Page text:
The schoolyard trust test is falling backwards with your eyes shut, trusting your friend to catch you. Even with the best of friends, this is a scary way to prove your trust.
Trusting God is not that risky, but it sometimes feels like it. When we pray for the salvation of people close to us, we sometimes say, “Whatever it takes” as an expression of confidence in God who knows what is best. He will take care of whatever we give Him, yet we usually have no idea what He is going to do. Joab, an Old Testament warrior, said it like this:
“Be strong, and let us use our strength for our people and for the cities of our God, and may the Lord do what seems good to him.” (1 Chronicles 19:13)
These words say two things besides expressing trust in God. They are a call to summon all our strength to serve Him, and a description of where to exert that effort — for our people and for the places we dwell.
To apply Joab’s words to our day, we could see them as pointing to the church, which is how the devotional author uses it, not a church building but the Body of Christ made up of those who trust Him.
Here then is a combination of two things — simply put, God wants His people to trust and obey. He wants me to believe He will do what is good, and to use my energies to obey Him.
I can say I trust God, yet faith requires expression. This is true in all situations. If I believe electricity works, I plug in the toaster and put bread in it. If I believe 911 will help in an emergency, I will call them. If I believe God knows and does what is best, I will pray “whatever it takes.”
Obedience is also an expression of faith. If I believe God hears and answers prayer, then I will pray. If I believe that God loves me, then I will walk in confidence as a loved person. If I believe that “faith comes by hearing” then I will share the Gospel with others. This is obedience based on faith.
The psalmist expresses his faith in several other ways. He says:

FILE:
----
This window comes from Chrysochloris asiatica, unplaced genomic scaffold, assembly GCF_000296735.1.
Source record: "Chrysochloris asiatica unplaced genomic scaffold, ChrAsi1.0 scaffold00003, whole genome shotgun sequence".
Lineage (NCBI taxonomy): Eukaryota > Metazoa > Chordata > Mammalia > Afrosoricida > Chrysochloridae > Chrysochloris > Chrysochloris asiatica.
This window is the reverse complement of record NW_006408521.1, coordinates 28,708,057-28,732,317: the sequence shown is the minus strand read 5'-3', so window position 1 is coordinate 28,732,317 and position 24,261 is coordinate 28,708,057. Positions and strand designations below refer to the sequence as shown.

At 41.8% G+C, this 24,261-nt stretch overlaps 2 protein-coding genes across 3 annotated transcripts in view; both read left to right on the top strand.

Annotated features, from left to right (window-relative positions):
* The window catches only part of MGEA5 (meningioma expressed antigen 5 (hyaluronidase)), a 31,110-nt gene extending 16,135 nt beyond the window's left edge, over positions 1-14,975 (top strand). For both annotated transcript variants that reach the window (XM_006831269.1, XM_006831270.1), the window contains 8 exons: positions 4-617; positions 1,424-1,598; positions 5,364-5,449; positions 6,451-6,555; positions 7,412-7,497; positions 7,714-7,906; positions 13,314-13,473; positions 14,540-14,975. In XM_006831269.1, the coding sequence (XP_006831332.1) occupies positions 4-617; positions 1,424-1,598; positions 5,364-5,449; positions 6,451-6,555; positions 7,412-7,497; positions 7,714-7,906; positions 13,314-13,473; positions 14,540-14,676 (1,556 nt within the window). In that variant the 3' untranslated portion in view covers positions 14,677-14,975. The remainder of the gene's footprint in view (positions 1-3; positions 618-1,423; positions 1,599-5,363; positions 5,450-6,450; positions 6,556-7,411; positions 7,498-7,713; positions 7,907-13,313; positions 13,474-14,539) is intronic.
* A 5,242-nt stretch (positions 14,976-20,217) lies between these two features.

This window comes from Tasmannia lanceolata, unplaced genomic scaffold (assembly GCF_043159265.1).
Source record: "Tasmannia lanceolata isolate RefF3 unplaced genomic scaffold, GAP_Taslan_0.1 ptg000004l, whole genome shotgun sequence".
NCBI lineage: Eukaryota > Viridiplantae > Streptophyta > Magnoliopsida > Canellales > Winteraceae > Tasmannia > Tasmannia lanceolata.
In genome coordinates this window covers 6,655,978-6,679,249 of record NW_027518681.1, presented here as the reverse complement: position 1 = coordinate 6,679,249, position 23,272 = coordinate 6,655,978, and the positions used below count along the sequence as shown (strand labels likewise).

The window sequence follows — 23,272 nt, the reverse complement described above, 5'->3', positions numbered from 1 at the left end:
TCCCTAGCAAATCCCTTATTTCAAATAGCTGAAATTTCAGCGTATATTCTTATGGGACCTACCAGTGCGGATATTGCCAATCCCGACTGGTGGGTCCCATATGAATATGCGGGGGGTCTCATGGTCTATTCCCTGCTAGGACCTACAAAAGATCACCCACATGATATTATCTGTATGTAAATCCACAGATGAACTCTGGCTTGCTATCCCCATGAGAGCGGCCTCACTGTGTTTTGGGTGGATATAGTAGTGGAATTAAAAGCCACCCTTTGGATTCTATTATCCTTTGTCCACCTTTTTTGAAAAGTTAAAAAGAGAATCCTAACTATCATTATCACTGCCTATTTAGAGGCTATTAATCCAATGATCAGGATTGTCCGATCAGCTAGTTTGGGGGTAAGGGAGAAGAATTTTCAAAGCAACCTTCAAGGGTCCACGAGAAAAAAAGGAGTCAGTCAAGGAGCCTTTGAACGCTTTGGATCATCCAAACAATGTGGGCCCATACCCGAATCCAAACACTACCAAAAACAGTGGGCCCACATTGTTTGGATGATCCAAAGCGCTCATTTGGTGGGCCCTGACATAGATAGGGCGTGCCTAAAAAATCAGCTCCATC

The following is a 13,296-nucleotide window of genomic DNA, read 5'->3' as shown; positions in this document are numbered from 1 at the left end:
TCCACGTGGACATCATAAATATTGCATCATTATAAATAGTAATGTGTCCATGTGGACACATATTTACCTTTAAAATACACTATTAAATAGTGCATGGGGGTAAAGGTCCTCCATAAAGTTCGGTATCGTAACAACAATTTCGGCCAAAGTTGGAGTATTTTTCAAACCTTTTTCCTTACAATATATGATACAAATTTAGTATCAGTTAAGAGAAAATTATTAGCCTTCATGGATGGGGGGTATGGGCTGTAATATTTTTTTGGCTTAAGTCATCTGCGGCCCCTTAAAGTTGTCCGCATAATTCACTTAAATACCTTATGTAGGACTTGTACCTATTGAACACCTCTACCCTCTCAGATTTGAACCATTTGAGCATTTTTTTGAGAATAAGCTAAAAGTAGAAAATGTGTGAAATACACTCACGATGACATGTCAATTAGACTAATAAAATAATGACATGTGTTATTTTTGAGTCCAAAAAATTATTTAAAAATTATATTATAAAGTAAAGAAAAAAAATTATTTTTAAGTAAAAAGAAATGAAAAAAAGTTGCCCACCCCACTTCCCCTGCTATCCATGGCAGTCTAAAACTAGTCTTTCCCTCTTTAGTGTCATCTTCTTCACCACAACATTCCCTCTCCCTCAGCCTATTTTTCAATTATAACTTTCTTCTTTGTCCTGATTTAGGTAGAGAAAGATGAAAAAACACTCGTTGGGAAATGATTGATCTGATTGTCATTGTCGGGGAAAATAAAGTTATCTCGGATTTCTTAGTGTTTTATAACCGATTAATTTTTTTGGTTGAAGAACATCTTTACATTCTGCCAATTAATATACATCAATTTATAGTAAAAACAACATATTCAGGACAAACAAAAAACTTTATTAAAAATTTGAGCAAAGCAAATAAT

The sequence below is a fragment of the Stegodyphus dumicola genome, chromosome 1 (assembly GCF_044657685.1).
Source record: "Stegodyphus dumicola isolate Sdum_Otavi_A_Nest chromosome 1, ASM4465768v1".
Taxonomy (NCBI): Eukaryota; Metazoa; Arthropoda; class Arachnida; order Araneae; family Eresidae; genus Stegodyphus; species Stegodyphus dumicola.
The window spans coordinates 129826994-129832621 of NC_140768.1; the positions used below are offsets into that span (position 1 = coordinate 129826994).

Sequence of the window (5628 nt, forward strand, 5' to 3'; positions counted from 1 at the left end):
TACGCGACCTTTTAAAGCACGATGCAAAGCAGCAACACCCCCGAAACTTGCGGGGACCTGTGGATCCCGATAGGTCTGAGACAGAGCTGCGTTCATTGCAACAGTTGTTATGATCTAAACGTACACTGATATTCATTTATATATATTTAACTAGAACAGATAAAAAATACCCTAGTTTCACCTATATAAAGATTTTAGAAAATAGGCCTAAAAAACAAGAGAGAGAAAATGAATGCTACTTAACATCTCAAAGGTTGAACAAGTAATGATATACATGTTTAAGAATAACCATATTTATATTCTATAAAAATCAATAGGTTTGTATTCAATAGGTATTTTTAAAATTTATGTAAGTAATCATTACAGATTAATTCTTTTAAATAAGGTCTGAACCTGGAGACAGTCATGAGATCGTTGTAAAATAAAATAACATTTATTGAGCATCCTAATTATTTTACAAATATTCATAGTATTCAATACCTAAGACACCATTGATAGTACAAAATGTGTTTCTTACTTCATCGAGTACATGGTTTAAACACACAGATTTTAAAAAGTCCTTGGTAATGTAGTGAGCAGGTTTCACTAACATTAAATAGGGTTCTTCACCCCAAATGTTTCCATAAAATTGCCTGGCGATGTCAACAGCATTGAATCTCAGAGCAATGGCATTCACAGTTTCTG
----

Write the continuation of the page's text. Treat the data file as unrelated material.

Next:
“It is good to give thanks to the Lord, to sing praises to your name, O Most High; to declare your steadfast love in the morning, and your faithfulness by night . . . . For you, O Lord, have made me glad by your work; at the works of your hands I sing for joy . . . though the wicked sprout like grass and all evildoers flourish, they are doomed to destruction forever; but you, O Lord, are on high forever . . . . For behold, your enemies shall perish; all evildoers shall be scattered . . . . But the righteous flourish like the palm tree and grow like a cedar in Lebanon. They are planted in the house of the Lord; they flourish in the courts of our God. They still bear fruit in old age; they are ever full of sap and green, to declare that the Lord is upright; he is my rock, and there is no unrighteousness in him.” (Psalm 92:1–15)
In faith, my life should persevere in faithfulness to God and the work He has committed to my hands. He trusts me with the gospel and gives me opportunities to share it. I have no idea who will respond and who will harden their heart, but I do know His command:
“Go and make disciples of all nations, baptizing them in the name of the Father and of the Son and of the Holy Spirit, teaching them to observe all that I have commanded you. And behold, I am with you always, to the end of the age.” (Matthew 28:19–20)
Experience says that not everyone will respond, but God is able. Joab basically said, ‘If God saves us, we shall be saved. If we perish, we shall perish. That is up to him. But we will serve him valiantly.’
Jesus, You know that I’m a goal-oriented person who takes on tasks that can be finished. Sharing the Gospel is not like that. I’m to do it, trusting You regarding what happens, even if nothing happens. If You save someone, I will rejoice, but if hearts are hardened toward You, I cannot give up and quit. I still must say, “May the Lord do what seems good to Him” and leave the results in Your hands.